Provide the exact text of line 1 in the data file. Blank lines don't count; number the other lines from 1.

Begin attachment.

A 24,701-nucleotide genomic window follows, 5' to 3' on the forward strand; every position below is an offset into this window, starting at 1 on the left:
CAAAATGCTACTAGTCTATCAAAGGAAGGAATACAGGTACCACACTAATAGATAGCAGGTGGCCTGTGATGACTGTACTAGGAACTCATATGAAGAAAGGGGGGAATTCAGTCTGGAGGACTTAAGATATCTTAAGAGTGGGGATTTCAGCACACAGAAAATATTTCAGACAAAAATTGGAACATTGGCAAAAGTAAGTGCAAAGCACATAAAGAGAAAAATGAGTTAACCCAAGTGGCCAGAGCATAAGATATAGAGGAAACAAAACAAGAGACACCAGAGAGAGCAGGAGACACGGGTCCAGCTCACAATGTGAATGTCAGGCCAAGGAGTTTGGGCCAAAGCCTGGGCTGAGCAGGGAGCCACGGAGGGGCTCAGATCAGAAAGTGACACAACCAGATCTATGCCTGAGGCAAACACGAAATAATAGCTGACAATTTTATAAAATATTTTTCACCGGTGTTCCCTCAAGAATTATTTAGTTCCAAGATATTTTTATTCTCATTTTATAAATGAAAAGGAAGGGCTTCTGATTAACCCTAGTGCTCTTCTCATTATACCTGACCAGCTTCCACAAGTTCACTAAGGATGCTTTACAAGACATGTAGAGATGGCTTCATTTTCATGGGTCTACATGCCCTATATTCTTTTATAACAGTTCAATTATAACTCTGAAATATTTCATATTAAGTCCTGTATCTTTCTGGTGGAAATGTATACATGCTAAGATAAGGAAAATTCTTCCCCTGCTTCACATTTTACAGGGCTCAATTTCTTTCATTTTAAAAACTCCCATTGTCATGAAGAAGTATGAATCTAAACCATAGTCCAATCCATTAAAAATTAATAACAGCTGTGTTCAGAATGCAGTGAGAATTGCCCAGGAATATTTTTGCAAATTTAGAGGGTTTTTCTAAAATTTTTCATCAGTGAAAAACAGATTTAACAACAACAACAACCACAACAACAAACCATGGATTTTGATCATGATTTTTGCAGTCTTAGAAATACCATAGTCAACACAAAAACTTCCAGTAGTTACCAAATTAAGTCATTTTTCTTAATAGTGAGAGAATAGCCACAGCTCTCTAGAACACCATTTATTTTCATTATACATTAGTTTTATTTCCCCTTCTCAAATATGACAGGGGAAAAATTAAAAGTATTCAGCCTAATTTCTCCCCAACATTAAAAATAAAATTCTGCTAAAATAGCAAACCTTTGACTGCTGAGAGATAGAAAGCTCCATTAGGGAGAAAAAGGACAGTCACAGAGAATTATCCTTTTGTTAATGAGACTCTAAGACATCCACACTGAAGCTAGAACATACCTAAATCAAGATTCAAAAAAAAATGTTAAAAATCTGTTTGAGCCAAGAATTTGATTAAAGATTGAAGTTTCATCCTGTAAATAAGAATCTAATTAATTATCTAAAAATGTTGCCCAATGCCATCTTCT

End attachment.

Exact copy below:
A 24,701-nucleotide genomic window follows, 5' to 3' on the forward strand; every position below is an offset into this window, starting at 1 on the left: